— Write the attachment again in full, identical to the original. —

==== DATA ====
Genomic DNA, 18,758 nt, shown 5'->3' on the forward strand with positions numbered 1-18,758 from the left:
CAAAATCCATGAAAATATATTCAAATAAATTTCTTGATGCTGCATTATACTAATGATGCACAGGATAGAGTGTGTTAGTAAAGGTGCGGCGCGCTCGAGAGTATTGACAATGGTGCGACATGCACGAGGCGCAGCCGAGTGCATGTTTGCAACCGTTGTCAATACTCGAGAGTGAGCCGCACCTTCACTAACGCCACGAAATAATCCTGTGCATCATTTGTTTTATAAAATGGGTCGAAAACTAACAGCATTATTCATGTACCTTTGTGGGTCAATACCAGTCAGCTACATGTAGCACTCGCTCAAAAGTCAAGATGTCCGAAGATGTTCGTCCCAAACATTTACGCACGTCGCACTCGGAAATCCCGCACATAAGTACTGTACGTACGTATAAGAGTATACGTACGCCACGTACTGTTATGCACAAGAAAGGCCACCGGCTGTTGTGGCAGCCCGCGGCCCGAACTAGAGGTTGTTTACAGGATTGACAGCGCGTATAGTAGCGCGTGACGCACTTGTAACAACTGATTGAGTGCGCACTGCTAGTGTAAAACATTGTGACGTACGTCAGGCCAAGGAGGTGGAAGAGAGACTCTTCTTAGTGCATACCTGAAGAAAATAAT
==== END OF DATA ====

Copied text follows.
Genomic DNA, 18,758 nt, shown 5'->3' on the forward strand with positions numbered 1-18,758 from the left:
CAAAATCCATGAAAATATATTCAAATAAATTTCTTGATGCTGCATTATACTAATGATGCACAGGATAGAGTGTGTTAGTAAAGGTGCGGCGCGCTCGAGAGTATTGACAATGGTGCGACATGCACGAGGCGCAGCCGAGTGCATGTTTGCAACCGTTGTCAATACTCGAGAGTGAGCCGCACCTTCACTAACGCCACGAAATAATCCTGTGCATCATTTGTTTTATAAAATGGGTCGAAAACTAACAGCATTATTCATGTACCTTTGTGGGTCAATACCAGTCAGCTACATGTAGCACTCGCTCAAAAGTCAAGATGTCCGAAGATGTTCGTCCCAAACATTTACGCACGTCGCACTCGGAAATCCCGCACATAAGTACTGTACGTACGTATAAGAGTATACGTACGCCACGTACTGTTATGCACAAGAAAGGCCACCGGCTGTTGTGGCAGCCCGCGGCCCGAACTAGAGGTTGTTTACAGGATTGACAGCGCGTATAGTAGCGCGTGACGCACTTGTAACAACTGATTGAGTGCGCACTGCTAGTGTAAAACATTGTGACGTACGTCAGGCCAAGGAGGTGGAAGAGAGACTCTTCTTAGTGCATACCTGAAGAAAATAAT